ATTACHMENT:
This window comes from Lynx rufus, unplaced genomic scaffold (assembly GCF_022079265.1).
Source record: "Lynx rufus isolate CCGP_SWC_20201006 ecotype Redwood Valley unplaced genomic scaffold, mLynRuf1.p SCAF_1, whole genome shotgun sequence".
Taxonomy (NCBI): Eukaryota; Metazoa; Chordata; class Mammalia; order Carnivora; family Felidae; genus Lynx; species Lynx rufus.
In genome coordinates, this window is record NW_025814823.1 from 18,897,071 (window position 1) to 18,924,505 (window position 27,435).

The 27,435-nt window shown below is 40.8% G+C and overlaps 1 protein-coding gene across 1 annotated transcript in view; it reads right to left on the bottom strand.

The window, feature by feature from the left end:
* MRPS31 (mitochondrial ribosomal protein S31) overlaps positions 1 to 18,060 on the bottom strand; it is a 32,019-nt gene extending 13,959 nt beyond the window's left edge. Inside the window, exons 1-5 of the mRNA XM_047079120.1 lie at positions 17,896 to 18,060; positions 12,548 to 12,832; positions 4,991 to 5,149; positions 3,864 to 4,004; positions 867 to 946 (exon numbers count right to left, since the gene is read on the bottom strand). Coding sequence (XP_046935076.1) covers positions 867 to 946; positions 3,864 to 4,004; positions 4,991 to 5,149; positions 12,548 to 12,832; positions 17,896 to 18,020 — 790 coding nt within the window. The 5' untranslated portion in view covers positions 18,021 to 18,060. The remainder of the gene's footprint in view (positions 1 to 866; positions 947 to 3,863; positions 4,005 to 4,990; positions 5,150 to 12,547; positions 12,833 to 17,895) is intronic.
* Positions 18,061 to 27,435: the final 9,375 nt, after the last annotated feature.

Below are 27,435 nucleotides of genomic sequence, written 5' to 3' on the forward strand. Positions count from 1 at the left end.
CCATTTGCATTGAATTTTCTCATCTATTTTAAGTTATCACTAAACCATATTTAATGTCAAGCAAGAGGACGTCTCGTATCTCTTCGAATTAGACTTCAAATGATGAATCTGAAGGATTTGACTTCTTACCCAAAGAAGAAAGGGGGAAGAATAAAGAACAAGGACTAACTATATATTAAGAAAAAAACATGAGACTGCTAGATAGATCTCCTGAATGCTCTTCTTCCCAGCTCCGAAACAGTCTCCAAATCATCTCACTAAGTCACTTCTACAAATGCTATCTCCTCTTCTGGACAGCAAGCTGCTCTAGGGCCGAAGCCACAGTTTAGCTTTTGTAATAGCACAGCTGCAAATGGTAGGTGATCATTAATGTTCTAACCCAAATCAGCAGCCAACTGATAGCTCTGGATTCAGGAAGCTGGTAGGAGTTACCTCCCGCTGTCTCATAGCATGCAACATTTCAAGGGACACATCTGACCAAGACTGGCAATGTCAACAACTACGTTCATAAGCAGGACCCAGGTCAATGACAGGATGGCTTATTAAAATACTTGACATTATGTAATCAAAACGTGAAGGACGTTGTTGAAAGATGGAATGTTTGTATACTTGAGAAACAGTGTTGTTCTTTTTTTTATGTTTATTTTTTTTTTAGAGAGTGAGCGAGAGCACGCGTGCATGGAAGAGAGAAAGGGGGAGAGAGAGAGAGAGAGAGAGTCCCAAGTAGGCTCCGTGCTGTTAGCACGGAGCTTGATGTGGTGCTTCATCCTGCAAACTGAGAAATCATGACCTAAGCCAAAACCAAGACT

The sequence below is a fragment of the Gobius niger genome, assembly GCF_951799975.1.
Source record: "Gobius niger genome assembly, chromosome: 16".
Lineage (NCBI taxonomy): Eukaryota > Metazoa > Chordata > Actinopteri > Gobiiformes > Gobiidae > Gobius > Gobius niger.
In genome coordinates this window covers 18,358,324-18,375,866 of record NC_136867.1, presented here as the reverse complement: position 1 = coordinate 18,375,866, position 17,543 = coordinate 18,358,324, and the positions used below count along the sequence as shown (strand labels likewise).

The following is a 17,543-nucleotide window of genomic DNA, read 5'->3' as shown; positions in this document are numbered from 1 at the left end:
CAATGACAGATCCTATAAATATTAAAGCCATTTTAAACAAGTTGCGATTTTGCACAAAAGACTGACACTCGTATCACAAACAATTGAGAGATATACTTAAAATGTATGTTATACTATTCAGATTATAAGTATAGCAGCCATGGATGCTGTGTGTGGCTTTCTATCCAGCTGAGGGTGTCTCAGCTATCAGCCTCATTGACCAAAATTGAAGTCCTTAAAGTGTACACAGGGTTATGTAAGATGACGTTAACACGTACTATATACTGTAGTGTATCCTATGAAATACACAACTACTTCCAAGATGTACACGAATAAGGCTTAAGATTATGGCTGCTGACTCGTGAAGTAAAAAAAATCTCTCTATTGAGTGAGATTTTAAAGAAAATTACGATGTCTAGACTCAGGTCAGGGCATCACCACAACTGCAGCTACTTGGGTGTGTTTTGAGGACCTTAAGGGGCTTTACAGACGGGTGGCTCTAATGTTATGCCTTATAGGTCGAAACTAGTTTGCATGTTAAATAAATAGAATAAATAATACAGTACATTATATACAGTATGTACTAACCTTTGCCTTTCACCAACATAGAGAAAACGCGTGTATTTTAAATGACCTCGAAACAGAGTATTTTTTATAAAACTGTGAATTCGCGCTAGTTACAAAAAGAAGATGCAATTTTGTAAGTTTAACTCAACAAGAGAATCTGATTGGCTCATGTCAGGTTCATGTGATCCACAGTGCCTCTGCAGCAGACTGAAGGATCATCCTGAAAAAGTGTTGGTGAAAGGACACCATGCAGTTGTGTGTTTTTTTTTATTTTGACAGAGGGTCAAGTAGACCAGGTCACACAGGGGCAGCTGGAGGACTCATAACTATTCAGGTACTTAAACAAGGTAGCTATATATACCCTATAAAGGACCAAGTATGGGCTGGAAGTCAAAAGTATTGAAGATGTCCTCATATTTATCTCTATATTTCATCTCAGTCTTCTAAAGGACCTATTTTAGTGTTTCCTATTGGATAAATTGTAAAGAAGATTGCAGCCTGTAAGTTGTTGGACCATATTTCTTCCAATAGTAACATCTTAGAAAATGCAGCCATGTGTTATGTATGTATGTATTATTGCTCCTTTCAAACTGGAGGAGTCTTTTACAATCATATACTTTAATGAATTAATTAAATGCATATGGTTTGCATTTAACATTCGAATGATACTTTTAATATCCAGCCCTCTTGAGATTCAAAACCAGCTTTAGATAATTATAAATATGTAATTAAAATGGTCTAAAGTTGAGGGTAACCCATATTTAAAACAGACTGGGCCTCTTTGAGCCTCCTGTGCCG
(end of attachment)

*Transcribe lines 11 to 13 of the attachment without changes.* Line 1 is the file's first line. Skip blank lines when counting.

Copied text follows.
The sequence below is a fragment of the Gobius niger genome, assembly GCF_951799975.1.
Source record: "Gobius niger genome assembly, chromosome: 16".
Lineage (NCBI taxonomy): Eukaryota > Metazoa > Chordata > Actinopteri > Gobiiformes > Gobiidae > Gobius > Gobius niger.